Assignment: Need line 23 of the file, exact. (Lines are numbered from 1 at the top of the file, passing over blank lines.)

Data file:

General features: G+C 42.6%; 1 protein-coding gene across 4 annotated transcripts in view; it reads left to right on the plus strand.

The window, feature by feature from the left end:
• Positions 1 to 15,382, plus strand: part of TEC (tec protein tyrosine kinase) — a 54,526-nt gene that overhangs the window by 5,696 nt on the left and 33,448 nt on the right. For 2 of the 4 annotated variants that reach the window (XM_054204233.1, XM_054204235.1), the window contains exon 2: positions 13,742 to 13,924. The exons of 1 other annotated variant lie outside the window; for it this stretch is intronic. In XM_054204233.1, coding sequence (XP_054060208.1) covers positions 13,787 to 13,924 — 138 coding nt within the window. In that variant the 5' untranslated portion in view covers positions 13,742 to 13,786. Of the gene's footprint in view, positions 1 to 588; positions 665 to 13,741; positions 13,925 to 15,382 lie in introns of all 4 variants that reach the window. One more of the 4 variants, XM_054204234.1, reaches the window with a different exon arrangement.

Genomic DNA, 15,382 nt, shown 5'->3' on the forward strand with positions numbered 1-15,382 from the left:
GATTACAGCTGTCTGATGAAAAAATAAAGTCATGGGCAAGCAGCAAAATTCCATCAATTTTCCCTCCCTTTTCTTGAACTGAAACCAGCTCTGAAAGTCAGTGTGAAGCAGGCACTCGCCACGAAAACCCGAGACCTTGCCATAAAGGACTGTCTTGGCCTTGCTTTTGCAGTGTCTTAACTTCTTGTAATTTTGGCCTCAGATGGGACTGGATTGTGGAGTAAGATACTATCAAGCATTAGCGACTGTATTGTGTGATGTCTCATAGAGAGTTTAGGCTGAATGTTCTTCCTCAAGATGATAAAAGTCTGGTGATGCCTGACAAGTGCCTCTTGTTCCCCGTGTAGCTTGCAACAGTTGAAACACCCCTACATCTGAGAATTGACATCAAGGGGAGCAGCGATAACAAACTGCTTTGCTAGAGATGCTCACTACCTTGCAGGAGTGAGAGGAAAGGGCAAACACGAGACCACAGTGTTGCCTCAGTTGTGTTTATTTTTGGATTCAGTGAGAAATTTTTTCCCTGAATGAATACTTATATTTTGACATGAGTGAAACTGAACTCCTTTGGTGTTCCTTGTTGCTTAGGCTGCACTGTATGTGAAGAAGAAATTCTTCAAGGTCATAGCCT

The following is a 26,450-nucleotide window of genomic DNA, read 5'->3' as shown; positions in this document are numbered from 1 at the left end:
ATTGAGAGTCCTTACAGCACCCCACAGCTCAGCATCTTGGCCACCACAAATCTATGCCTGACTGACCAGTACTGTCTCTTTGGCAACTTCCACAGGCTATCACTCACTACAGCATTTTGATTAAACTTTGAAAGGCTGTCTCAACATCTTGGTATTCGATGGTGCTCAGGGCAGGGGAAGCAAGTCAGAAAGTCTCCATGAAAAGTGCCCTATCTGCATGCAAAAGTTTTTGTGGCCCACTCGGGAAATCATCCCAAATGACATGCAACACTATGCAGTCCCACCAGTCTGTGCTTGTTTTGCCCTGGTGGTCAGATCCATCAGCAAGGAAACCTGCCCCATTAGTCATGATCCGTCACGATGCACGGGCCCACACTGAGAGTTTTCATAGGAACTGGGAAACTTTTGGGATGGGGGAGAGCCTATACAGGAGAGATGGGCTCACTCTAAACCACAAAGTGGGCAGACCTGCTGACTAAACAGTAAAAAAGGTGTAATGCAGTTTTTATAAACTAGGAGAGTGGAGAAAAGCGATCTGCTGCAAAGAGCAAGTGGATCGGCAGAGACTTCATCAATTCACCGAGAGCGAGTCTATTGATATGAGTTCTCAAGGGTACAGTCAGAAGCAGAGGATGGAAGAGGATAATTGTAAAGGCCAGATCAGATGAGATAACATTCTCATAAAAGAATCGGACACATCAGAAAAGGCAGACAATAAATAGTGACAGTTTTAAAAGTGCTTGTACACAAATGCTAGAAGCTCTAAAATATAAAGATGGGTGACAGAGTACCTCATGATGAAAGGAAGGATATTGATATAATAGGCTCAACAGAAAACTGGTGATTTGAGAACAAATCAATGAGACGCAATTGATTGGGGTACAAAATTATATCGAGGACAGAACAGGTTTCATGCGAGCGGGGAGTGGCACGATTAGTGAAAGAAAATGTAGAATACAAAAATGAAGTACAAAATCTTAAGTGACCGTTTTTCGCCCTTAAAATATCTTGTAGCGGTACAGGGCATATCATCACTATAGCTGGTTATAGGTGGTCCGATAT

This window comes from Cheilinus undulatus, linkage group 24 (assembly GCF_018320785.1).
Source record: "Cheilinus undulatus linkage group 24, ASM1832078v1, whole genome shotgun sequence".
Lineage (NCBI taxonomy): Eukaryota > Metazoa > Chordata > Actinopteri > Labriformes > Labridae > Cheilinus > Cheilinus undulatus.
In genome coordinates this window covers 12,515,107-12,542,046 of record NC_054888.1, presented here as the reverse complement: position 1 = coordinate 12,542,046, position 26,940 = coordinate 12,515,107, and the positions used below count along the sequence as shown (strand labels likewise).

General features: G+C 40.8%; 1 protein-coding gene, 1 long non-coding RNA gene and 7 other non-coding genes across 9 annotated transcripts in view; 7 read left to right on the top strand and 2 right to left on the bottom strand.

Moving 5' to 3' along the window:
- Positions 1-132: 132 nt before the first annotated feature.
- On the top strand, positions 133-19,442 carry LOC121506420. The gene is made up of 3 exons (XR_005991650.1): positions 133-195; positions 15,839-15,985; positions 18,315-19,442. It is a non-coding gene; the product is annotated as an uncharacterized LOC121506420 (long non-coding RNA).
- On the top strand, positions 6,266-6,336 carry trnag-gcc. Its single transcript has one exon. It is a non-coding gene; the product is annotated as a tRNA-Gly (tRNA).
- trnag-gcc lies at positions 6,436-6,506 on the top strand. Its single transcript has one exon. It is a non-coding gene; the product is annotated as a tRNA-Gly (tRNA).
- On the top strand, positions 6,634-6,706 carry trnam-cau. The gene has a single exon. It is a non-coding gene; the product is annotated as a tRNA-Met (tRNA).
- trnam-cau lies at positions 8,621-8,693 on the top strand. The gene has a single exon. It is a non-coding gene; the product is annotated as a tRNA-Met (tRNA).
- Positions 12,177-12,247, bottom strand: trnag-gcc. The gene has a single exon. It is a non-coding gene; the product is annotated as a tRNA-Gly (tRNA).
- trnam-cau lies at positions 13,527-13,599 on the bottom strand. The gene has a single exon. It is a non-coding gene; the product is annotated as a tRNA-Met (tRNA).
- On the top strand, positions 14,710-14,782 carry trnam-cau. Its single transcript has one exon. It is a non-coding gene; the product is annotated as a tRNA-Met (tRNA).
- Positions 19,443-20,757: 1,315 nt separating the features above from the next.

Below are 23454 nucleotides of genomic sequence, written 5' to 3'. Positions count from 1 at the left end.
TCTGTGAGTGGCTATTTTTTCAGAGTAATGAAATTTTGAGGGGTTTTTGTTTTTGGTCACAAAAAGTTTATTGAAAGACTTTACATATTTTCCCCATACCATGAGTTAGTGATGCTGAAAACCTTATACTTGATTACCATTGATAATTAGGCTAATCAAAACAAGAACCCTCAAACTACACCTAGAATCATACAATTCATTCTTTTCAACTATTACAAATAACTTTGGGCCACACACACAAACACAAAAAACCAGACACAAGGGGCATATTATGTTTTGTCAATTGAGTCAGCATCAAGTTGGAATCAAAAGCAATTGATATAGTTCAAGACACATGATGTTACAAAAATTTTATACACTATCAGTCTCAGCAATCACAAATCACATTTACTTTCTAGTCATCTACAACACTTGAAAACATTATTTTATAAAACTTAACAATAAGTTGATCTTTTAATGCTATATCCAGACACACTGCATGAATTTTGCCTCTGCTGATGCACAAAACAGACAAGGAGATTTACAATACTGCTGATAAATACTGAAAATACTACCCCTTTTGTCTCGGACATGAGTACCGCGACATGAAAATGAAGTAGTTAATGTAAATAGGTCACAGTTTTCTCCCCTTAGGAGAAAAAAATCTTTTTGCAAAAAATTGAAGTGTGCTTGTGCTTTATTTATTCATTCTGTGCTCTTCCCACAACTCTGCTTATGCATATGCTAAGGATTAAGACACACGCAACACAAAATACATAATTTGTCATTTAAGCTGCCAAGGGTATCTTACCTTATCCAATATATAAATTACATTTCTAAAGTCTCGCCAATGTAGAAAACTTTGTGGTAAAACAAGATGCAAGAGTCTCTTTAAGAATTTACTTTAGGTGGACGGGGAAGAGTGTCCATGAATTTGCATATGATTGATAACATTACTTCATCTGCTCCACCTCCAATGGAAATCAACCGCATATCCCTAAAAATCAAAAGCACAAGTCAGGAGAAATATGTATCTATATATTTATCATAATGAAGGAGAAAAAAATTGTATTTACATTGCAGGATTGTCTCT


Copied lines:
- Positions 19,443-20,757: 1,315 nt separating the features above from the next.